On January 15, there were Dargis, Scott and Morris, R-bombing the Academy for, among other failures, having failed to nominate Straight Outta Compton and Creed for Best Picture and Best Director awards. And yes, they seemed to do just that. Just review the things they wrote and said that day.

But uh-oh! Two weeks earlier, on December 30, Dargis and Scott had listed their own five choices for nomination in each category. Here's the problem:

Neither Dargis nor Scott had nominated either film in either category! Neither had Stephen Holden, the third film critic who took part that day.

Did you follow that? On December 30, none of the Times' film critics recommended the films in question for Best Picture or Best Director nominations. Two weeks later, the Academy reached the same judgments—and the three amigos told the world that these snubs reflected the Academy's snarling racism!

It's hard to believe that people will do such things, but that's part of what the amigos did last year. During this awards season, they've been back with their standard scripted blather about the various major films, right up to Morris' worried remark this morning.

Our liberal tribe works extremely hard to lose votes in such ways. Meanwhile, we'll recommend the sanity of Mahershala Ali again, thinking of the answer he gave to a question about his five-day-old daughter:
REPORTER: Congratulations on everything, especially being a father.

ALI: Thank you.

REPORTER: You're welcome. Now this is a time capsule. What would you tell, what would you like to tell your new daughter right now, in this world? Your fatherly advice?

ALI: Just pray to be guided to your excellence. [Pause] That's it.
Our team tends to be soft on Decent and Sane. To our eye, they look like strong suits for Ali, and perhaps for some others around him.

La La Land and Ali: In some way, was La La Land about Ali?

According to the leading authority, he got his bachelor's degree from St. Mary's College in his native (Northern) California. After graduating in 1996, he landed an apprenticeship at the California Shakespeare Theater.

One year later, he enrolled in NYU's graduate acting program, earning his master's degree in 2000. At that point, he began his acting career.

Was La La Land about people like this? We almost wish someone had asked!

THE WAY WE ARE: The Way We Are, loathing The Others-wise!


Part 1—Nicholas Kristof's advice:
Now that we're several decades too late, what should We Liberals do?

In yesterday morning's New York Times, Paul Krugman offered his advice. On the whole, we'd call his advice rather bad, remarkably unintelligent.

Headline included, this is the way he began:
KRUGMAN (2/27/17): The Uses of Outrage

Are you angry about the white nationalist takeover of the U.S. government? If so, you are definitely not alone.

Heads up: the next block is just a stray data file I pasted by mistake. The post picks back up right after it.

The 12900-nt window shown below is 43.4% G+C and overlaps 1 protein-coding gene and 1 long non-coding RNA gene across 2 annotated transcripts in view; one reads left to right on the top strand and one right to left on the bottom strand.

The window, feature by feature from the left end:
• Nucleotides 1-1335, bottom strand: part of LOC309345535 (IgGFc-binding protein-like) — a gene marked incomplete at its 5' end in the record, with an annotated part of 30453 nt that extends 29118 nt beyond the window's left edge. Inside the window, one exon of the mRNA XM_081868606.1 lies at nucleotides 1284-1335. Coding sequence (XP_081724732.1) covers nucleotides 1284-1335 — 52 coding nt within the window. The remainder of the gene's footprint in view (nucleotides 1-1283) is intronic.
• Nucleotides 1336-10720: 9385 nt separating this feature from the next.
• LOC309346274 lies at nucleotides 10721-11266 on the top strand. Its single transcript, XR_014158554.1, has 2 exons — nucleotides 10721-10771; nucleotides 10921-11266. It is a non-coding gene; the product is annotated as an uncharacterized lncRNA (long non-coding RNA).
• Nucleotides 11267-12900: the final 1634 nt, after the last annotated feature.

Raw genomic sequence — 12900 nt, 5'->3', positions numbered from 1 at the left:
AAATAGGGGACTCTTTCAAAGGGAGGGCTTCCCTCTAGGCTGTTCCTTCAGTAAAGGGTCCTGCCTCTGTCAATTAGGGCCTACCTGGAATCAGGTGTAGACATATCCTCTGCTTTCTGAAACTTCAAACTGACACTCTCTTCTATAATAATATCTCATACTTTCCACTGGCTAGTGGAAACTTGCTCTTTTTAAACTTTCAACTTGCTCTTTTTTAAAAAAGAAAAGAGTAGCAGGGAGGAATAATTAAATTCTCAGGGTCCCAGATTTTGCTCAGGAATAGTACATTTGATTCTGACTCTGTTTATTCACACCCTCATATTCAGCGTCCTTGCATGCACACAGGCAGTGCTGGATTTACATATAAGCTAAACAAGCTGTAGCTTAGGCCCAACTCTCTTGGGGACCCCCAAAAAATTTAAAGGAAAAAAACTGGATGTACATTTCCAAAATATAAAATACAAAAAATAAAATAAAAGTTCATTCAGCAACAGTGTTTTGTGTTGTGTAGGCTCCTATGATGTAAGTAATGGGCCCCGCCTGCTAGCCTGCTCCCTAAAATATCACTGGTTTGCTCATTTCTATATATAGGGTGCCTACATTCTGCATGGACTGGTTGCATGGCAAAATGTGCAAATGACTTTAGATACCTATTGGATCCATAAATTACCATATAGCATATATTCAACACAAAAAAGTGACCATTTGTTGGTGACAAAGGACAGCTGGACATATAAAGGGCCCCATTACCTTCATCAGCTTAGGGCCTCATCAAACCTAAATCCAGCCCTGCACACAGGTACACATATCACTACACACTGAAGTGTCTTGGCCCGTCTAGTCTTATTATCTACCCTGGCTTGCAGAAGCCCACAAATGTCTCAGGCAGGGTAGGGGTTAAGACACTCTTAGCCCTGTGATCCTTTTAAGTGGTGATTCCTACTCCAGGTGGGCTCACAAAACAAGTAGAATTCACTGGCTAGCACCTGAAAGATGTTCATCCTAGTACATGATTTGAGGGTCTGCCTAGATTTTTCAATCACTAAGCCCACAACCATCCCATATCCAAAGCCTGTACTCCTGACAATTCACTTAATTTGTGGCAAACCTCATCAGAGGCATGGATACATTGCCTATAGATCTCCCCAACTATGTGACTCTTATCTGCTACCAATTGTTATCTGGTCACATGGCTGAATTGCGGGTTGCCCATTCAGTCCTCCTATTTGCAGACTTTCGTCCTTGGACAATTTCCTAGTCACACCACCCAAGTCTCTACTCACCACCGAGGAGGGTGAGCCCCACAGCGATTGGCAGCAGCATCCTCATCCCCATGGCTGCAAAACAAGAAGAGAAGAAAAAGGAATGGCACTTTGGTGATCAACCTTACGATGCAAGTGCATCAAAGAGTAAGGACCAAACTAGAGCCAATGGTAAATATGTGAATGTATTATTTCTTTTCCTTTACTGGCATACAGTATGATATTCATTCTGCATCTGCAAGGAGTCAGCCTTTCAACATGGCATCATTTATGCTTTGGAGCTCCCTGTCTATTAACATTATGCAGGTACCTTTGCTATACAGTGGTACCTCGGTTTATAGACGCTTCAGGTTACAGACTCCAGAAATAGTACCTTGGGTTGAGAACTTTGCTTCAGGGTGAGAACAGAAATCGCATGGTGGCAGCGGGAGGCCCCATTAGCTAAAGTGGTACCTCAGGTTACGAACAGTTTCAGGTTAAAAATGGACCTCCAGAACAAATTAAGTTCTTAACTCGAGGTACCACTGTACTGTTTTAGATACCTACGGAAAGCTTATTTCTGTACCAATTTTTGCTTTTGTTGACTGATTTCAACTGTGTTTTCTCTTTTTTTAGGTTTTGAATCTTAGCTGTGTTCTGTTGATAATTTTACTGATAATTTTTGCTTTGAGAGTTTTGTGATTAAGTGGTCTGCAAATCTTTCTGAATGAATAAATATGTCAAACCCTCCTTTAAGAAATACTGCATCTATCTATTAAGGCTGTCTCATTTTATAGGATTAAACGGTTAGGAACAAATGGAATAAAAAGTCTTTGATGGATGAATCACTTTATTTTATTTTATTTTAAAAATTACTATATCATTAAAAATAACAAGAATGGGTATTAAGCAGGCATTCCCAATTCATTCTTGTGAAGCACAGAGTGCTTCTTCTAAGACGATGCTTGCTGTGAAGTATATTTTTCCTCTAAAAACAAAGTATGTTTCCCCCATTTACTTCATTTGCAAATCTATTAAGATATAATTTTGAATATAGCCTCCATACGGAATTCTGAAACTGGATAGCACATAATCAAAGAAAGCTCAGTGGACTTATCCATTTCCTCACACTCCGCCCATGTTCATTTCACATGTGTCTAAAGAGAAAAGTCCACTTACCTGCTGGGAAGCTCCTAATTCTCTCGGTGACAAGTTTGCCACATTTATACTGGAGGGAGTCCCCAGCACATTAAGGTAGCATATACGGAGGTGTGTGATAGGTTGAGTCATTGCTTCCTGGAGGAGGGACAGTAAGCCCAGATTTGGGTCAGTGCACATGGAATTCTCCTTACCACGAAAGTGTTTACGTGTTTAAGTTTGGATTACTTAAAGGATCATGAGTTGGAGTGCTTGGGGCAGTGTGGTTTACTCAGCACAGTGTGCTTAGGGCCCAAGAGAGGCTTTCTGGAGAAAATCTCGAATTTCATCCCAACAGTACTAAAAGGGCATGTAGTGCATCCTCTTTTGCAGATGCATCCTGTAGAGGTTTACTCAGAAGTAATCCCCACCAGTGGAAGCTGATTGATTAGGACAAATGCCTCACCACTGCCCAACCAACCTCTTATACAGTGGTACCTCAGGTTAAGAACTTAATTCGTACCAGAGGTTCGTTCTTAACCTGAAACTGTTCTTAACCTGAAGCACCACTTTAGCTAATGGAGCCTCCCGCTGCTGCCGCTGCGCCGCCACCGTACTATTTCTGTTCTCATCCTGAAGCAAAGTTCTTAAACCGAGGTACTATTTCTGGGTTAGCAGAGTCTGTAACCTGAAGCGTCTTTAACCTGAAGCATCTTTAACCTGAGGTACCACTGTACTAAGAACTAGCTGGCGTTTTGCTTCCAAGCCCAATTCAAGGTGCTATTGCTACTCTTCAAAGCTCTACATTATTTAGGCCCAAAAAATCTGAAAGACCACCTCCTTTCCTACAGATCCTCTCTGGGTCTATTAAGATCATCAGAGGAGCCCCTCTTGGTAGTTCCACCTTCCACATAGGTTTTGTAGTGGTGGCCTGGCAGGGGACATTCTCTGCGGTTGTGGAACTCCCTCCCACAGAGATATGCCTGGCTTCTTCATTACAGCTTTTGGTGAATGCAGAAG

The first few weeks of the Trump administration have been marked by huge protests, furious crowds at congressional town halls, customer boycotts of businesses seen as Trump allies. And Democrats, responding to their base, have taken a hard line against cooperation with the new regime.

But is all this wise? Inevitably, one hears some voices urging everyone to cool it—to wait and see, to try to be constructive, to reach out to Trump supporters, to seek ground for compromise.

Just say no.

Outrage at what’s happening to America isn’t just justified, it’s essential. In fact, it may be our last chance of saving democracy.
Signalling his moral greatness, Krugman praises those who are angry about "the white nationalist takeover of the U.S. government." He scolds those people who are "urging everyone to cool it," without quite having the moral greatness to name or quote the people to whom he refers.

Who exactly is "urging everyone" "to wait and see, to try to be constructive, to reach out to Trump supporters, to seek ground for compromise?" We don't know, and Krugman, despite his moral greatness, wasn't quite willing to say.

For all his moral greatness, we think Krugman's advice was, on balance, not good. We recall the political cluelessness of the gentleman's past, extending all the way, by his own account, into the 1990s.

As we recall all that cluelessness, we suggest one possible explanation for the way we got where we are today. All too often, our brightest professors were perhaps building careers instead of paying attention!

Whatever! Today, Krugman says we shouldn't "try to be constructive" (!)—and we shouldn't "reach out to Trump supporters." That last phrase makes us wonder if the fiery columnist is talking about Nicholas Kristof, his colleague at the Times.

Uh-oh! Four days earlier, Kristof had written one of Those Columns. Under an offensive headline ("Fight Trump, Not His Voters"), Kristof suggested that liberals would be well advised to stop trashing Trump voters in sweeping, name-calling ways.

Kristof loves to offend in such ways. Here's part of what he was willing to say:
KRISTOF (2/23/17): I understand the vehemence. Trump is a demagogue who vilifies and scapegoats refugees, Muslims, undocumented immigrants, racial minorities, who strikes me as a danger to our national security. By all means stand up to him, and point out his lies and incompetence. But let's be careful about blanket judgments.

My hometown, Yamhill, Ore., a farming community, is Trump country, and I have many friends who voted for Trump. I think they're profoundly wrong, but please don't dismiss them as hateful bigots.

The glove factory closed down. The timber business slimmed. Union jobs disappeared. Good folks found themselves struggling and sometimes self-medicated with methamphetamine or heroin. Too many of my schoolmates died early; one, Stacy Lasslett, died of hypothermia while she was homeless.